Consider a group of young US residents who are considered “disconnected youth”—the nearly 12% of people between the ages of 16 and 24 years who are neither enrolled in school nor employed. If young people lack support from family or mentors to face the developmental challenges of transitioning to adulthood, or if they haven’t acquired the skills necessary for successful employment, they are at risk for a life of isolation, poverty, and poor health.
The extent of disconnected youth is one indicator of a community’s health. Measure of America (MoA), a nonprofit project of the Social Science Research Council, added this concept to its measures in 2009, using data from the US Census Bureau’s American Community Survey (ACS). The University of Wisconsin’s County Health Rankings now includes it as a key health indicator.
The rate of disconnected US youth, 3.9% in 1999, increased to 14.7% in 2010, likely as a result of the recession. While the rate has decreased since then, there are still 4.6 million youth who are considered disconnected. The highest rates are in rural areas, where the rates by county vary from 0% to 76.6%. In in Delaware County, New York, where my upstate home is located, 27% of children live in poverty and 16% of those 16 to 24 years old are disconnected. These rates don’t reflect young people who are homeless, incarcerated, or otherwise uncounted in the ACS. Nor do they encompass the disconnection of young people who are working or in school, but marginally so.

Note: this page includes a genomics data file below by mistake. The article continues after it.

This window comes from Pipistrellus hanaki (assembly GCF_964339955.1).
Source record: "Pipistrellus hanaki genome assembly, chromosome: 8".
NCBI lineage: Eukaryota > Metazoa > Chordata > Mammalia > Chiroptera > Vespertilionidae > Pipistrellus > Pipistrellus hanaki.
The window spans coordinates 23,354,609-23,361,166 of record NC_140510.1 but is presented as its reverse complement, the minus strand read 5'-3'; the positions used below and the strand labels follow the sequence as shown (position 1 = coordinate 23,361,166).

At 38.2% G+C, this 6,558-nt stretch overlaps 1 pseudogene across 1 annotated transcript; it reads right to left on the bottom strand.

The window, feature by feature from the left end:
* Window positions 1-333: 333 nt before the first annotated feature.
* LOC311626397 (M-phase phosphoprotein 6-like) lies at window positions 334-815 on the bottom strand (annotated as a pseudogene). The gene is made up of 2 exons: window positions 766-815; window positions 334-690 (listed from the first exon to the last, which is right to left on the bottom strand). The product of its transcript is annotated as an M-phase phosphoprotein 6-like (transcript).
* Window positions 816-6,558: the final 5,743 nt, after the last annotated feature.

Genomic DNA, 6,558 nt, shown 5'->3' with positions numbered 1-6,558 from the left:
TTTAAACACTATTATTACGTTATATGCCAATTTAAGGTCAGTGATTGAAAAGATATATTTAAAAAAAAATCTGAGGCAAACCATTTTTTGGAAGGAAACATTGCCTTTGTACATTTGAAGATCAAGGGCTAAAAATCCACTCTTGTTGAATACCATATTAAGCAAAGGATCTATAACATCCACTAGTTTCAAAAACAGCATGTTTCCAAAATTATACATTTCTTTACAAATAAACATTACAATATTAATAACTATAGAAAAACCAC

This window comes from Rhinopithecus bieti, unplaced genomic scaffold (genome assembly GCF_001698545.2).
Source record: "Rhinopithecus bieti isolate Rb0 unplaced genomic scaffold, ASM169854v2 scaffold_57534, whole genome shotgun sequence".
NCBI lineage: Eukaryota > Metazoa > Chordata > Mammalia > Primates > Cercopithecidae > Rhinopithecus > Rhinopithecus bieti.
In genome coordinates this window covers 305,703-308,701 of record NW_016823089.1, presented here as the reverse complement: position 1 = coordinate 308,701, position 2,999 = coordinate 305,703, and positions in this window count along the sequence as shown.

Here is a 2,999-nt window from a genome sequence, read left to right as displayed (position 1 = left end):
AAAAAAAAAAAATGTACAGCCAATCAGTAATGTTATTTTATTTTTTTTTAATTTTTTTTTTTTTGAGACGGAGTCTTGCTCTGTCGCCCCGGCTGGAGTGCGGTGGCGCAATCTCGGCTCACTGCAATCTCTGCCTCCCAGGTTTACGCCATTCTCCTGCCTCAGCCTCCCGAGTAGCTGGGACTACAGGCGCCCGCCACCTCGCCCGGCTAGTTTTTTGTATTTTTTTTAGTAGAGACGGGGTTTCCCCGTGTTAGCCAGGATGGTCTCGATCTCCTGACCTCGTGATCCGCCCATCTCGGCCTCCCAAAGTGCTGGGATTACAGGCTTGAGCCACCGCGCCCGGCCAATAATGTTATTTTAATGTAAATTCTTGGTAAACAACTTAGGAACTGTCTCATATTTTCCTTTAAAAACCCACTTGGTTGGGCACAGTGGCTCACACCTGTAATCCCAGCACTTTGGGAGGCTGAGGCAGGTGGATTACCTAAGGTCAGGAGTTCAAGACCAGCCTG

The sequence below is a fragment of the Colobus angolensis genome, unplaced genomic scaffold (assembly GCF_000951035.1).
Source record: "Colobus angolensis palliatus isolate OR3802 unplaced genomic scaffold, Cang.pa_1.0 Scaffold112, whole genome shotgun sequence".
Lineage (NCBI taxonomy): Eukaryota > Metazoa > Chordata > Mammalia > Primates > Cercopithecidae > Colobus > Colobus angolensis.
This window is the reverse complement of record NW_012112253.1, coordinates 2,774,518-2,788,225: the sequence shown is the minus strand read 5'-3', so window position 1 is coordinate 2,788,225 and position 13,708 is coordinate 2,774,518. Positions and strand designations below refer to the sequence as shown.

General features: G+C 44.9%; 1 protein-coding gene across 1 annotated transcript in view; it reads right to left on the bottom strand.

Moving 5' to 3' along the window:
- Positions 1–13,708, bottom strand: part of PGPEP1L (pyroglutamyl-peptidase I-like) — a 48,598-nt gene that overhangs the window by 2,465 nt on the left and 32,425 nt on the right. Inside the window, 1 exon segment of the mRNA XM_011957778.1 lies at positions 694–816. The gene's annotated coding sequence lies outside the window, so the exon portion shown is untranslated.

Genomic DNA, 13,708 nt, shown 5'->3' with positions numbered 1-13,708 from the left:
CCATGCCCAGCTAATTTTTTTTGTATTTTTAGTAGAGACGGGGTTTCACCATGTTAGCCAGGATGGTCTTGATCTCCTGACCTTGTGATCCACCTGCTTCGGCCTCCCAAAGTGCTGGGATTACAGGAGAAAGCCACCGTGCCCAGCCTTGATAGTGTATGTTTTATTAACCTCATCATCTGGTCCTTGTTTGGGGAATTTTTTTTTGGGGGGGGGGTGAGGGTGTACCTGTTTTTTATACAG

Delaware County, like many rural communities, has struggled to address opioid addiction. I volunteered to facilitate a newly formed Eastern Delaware County Coalition on Substance Abuse Prevention and Treatment (EDCC). We engaged school-aged children in a photo project, called My Community, in which they submitted photos showing what they liked and didn’t like about the community. They also participated in an EDCC-sponsored summit on addiction prevention and treatment in January. The work is just beginning, but we’ve already begun to address issues such as transportation that will require a public-private partnership to enable youth to access activities outside of school and recovery services.
Why Disconnection Matters
Compared with youth in their age cohort who are still in school or working, disconnected youth are more likely to have parents with low education levels and to be poor, drop out of high school, become teenage mothers, and be incarcerated. They also are at higher risk than connected youth for mental health problems, including substance use disorders.